Brian Dowdle, an assistant professor of Japanese at the University of Montana, said Japan’s demographics are similar in many ways to Montana’s.
“If you look at the population pyramids of Montana counties, you’ll see a big hole in the 18-to-25 age bracket,” he said. “The young people are gone and they’re not coming back. And that’s what’s happening in Japan. The young people in Japan move to three or four big cities, and they’re the only places that have a large number of youth. Montana has two counties, Gallatin and Missoula, that have lots of young people. Everywhere else they’re just gone.”
If Montana were ever to consider a nursing care insurance program, Dowdle said, one concern would be making sure there are enough young people to pay into the program.
Montana, the oldest state in the western United States, faces many of the same problems as Japan, the world’s oldest country. Might there be solutions for Montana from what looks to be a successful experiment enacted two decades ago to help pay for elder care in Japan?
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Graying Pains is a weekly series exploring the economic, cultural, and personal impacts of Montana’s aging demographics.
But John Campbell, a professor emeritus of political science at the University of Michigan and one of America’s foremost experts on Japanese health care and policy implementation, believes governments would be wise to consider similar options. In a paper for the World Bank in 2014, Campbell argued that a well-designed long-term care system delivers good benefits at a moderate cost.
“Good long-term care will lead to real savings in health care provision,” he said. “Frail older people who get good day-to-day care are less likely to get sick, and particularly are less likely to relapse after being hospitalized. Long-term care is inherently less costly than medical care, as it uses staff with lower wages and does not lead to open-ended benefits.”
Campbell said that in any society in which the population is aging, the issue is acutely felt by more and more ordinary citizens who are concerned about what will happen to their parents, and ultimately themselves, as their parents age.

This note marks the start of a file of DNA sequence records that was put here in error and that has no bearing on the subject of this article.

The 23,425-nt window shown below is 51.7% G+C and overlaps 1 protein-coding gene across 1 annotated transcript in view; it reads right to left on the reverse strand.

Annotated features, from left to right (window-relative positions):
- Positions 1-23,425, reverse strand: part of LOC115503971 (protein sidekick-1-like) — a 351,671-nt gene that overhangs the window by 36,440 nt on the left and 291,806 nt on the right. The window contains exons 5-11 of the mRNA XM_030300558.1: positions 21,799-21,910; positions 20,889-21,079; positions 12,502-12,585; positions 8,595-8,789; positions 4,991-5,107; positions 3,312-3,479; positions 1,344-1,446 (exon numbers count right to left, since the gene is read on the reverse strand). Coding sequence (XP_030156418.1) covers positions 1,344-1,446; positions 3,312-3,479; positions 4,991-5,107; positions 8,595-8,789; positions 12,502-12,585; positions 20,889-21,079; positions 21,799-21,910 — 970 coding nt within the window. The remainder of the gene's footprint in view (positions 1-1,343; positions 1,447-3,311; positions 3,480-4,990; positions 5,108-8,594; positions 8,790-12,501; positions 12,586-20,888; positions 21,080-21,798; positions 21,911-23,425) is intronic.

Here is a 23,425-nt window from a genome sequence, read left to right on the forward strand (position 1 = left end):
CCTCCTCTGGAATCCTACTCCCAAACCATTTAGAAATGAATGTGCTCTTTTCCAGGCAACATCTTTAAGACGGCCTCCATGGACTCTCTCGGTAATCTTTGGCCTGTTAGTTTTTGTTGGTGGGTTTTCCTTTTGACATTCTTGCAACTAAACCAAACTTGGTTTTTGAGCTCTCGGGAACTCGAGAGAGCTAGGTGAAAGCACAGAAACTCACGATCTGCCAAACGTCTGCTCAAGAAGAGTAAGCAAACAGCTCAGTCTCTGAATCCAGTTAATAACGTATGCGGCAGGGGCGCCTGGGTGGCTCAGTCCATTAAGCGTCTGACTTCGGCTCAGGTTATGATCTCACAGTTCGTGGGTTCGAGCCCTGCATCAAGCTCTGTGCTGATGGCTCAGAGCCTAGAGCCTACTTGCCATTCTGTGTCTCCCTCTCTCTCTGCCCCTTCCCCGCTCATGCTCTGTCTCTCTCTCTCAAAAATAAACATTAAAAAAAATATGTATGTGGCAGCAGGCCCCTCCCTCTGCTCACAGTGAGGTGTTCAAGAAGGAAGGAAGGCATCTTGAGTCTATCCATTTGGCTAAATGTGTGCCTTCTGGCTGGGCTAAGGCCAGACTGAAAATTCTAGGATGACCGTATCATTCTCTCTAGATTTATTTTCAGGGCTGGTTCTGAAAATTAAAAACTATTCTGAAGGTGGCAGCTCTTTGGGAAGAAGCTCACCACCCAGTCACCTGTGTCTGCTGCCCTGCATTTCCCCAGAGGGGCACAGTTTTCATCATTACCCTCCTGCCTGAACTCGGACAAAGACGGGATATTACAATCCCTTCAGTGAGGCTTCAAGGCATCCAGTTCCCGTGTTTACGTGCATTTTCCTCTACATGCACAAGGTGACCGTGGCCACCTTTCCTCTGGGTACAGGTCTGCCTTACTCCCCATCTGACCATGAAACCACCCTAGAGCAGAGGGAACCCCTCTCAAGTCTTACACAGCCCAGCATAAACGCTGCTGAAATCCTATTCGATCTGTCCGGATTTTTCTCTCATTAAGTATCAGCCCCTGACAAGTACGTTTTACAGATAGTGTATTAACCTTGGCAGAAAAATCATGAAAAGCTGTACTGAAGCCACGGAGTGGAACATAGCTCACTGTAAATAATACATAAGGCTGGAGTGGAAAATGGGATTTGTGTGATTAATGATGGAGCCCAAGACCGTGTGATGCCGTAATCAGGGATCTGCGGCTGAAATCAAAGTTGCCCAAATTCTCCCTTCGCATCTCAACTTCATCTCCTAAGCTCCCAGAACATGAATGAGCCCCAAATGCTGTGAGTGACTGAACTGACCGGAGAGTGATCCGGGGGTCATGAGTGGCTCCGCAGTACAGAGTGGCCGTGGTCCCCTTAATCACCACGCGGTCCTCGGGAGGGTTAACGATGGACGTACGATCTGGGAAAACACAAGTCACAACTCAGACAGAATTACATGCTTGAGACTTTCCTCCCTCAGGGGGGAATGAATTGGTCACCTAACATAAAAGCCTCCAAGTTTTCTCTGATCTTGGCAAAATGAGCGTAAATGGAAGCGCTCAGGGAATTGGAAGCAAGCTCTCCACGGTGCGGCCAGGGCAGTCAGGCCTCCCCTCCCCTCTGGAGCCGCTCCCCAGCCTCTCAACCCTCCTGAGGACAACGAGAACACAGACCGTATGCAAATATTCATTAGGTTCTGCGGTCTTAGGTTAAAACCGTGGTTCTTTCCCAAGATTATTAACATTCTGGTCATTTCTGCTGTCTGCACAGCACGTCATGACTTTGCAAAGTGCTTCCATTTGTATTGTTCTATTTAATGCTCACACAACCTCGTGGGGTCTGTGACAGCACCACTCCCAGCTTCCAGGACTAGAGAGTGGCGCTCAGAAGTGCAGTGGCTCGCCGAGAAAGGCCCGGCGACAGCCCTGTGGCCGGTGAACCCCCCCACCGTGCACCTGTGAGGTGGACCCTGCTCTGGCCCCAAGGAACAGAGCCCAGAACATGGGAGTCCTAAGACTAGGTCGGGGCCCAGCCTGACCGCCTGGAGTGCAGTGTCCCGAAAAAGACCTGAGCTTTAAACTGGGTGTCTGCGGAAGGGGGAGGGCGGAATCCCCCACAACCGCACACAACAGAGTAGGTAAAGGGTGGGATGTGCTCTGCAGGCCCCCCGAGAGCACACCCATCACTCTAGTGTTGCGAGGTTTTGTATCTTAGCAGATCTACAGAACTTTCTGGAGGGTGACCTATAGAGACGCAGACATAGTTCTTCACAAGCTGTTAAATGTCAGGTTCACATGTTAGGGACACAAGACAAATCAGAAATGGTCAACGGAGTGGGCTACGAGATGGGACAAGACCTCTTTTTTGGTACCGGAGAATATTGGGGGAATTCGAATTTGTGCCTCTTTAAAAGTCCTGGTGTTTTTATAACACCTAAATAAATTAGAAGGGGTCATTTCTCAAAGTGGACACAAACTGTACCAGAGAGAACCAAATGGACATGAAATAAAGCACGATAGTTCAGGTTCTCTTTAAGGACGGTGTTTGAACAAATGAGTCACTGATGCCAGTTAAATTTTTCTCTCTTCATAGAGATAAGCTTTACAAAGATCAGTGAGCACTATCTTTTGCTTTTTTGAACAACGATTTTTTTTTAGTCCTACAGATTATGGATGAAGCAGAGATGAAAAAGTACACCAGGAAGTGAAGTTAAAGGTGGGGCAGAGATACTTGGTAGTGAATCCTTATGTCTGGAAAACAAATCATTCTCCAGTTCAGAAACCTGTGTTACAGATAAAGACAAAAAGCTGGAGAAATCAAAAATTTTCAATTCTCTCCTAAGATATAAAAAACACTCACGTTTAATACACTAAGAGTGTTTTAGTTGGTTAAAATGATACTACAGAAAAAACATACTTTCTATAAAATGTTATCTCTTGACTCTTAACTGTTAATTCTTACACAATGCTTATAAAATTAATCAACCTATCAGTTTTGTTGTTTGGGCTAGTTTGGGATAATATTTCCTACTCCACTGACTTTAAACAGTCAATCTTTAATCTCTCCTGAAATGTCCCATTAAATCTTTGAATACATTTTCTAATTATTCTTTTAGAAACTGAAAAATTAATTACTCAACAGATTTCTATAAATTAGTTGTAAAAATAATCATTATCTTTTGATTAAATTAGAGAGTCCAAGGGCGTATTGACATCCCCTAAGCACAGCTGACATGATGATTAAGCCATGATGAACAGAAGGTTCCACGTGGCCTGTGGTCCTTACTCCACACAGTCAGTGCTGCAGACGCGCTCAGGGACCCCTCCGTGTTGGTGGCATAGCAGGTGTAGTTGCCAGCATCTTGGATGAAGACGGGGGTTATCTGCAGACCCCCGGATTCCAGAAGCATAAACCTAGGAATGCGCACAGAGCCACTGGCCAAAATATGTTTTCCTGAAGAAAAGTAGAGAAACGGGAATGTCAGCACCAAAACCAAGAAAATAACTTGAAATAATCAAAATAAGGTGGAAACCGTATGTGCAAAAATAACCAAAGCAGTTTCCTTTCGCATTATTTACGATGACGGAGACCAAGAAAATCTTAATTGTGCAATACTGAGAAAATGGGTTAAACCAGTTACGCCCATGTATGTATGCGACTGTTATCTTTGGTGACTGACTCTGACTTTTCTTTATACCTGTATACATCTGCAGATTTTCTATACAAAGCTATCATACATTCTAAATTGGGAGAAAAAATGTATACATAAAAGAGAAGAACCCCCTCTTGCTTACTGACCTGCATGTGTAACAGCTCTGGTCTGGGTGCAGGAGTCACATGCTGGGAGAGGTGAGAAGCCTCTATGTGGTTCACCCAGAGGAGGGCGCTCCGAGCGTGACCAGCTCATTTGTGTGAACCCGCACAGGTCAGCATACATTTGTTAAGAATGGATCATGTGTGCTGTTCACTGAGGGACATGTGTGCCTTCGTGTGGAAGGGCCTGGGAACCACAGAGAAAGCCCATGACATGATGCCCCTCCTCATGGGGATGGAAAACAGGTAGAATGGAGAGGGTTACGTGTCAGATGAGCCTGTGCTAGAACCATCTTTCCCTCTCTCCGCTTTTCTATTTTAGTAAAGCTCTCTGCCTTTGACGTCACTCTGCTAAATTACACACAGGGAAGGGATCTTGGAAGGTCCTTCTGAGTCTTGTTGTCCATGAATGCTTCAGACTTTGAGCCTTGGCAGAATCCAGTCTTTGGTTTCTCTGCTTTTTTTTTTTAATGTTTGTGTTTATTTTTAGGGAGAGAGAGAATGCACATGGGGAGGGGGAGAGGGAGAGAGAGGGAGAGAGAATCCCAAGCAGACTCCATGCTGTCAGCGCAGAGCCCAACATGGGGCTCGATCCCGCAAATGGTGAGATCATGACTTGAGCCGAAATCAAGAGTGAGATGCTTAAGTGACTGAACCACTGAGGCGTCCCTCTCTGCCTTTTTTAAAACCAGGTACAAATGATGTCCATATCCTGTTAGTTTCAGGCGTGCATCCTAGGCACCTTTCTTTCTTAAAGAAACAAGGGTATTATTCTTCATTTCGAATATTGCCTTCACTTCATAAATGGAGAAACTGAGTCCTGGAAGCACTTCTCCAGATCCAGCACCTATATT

“Virtually everyone would welcome any help that a new program would provide,” Campbell said.
And the earlier a long-term care system is started, the lower the cost, according to Campbell.
“When the number of qualifying older people is relatively low, and traditional family supports are still working fairly well, the demand for public programs will not be very high,” he explained.
Campbell said that means Montana would be well-served to look into the possibilities of an elderly care system now, before demand becomes overwhelming, and while there are enough young people to pay for it.
For our publishing partners: This article is subject to reprint restrictions as detailed here. This story may not be republished prior to Wednesday, July 22, 2020.
Montana is the oldest state west of the Mississippi, and demographic projections show the state growing collectively older as more Montanans enter their senior years. The economic, cultural, and personal impacts of that trend present the state and its residents with new challenges and, with those challenges, opportunities.
Graying Pains is a series of weekly stories and broadcasts exploring those challenges and opportunities in communities statewide. By investigating how other communities have responded to the issues raised by aging, Graying Pains hopes to point the way toward policies and innovations that can help Montana, and Montanans, improve with age.
The series is produced by the Montana Fourth Estate Project, a collaboration among 13 Montana newsrooms and the University of Montana School of Journalism coordinated by Montana Free Press under the auspices of the Montana Newspaper Association and the Solutions Journalism Network. See montanafourthestate.org for the collected Graying Pains stories and more information.